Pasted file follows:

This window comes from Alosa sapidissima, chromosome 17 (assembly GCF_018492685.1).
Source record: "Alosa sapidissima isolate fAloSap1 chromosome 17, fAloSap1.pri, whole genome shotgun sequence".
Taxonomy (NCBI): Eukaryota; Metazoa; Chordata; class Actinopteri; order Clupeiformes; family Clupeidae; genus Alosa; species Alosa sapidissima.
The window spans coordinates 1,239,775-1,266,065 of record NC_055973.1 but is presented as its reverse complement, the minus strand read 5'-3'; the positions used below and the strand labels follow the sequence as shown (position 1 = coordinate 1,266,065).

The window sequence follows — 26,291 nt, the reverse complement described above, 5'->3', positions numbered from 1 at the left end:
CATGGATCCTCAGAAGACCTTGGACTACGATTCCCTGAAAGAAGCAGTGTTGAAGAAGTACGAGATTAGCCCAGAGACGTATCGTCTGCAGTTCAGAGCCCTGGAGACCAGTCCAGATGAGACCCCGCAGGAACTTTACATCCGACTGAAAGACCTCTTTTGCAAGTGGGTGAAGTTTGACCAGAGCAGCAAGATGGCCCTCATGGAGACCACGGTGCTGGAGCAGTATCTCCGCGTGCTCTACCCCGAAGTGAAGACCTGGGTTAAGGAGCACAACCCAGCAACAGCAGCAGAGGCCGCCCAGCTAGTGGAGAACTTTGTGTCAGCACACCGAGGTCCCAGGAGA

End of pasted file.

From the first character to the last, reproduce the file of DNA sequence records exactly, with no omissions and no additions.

This window comes from Alosa sapidissima, chromosome 17 (assembly GCF_018492685.1).
Source record: "Alosa sapidissima isolate fAloSap1 chromosome 17, fAloSap1.pri, whole genome shotgun sequence".
Taxonomy (NCBI): Eukaryota; Metazoa; Chordata; class Actinopteri; order Clupeiformes; family Clupeidae; genus Alosa; species Alosa sapidissima.
The window spans coordinates 1,239,775-1,266,065 of record NC_055973.1 but is presented as its reverse complement, the minus strand read 5'-3'; the positions used below and the strand labels follow the sequence as shown (position 1 = coordinate 1,266,065).

The window sequence follows — 26,291 nt, the reverse complement described above, 5'->3', positions numbered from 1 at the left end:
CATGGATCCTCAGAAGACCTTGGACTACGATTCCCTGAAAGAAGCAGTGTTGAAGAAGTACGAGATTAGCCCAGAGACGTATCGTCTGCAGTTCAGAGCCCTGGAGACCAGTCCAGATGAGACCCCGCAGGAACTTTACATCCGACTGAAAGACCTCTTTTGCAAGTGGGTGAAGTTTGACCAGAGCAGCAAGATGGCCCTCATGGAGACCACGGTGCTGGAGCAGTATCTCCGCGTGCTCTACCCCGAAGTGAAGACCTGGGTTAAGGAGCACAACCCAGCAACAGCAGCAGAGGCCGCCCAGCTAGTGGAGAACTTTGTGTCAGCACACCGAGGTCCCAGGAGA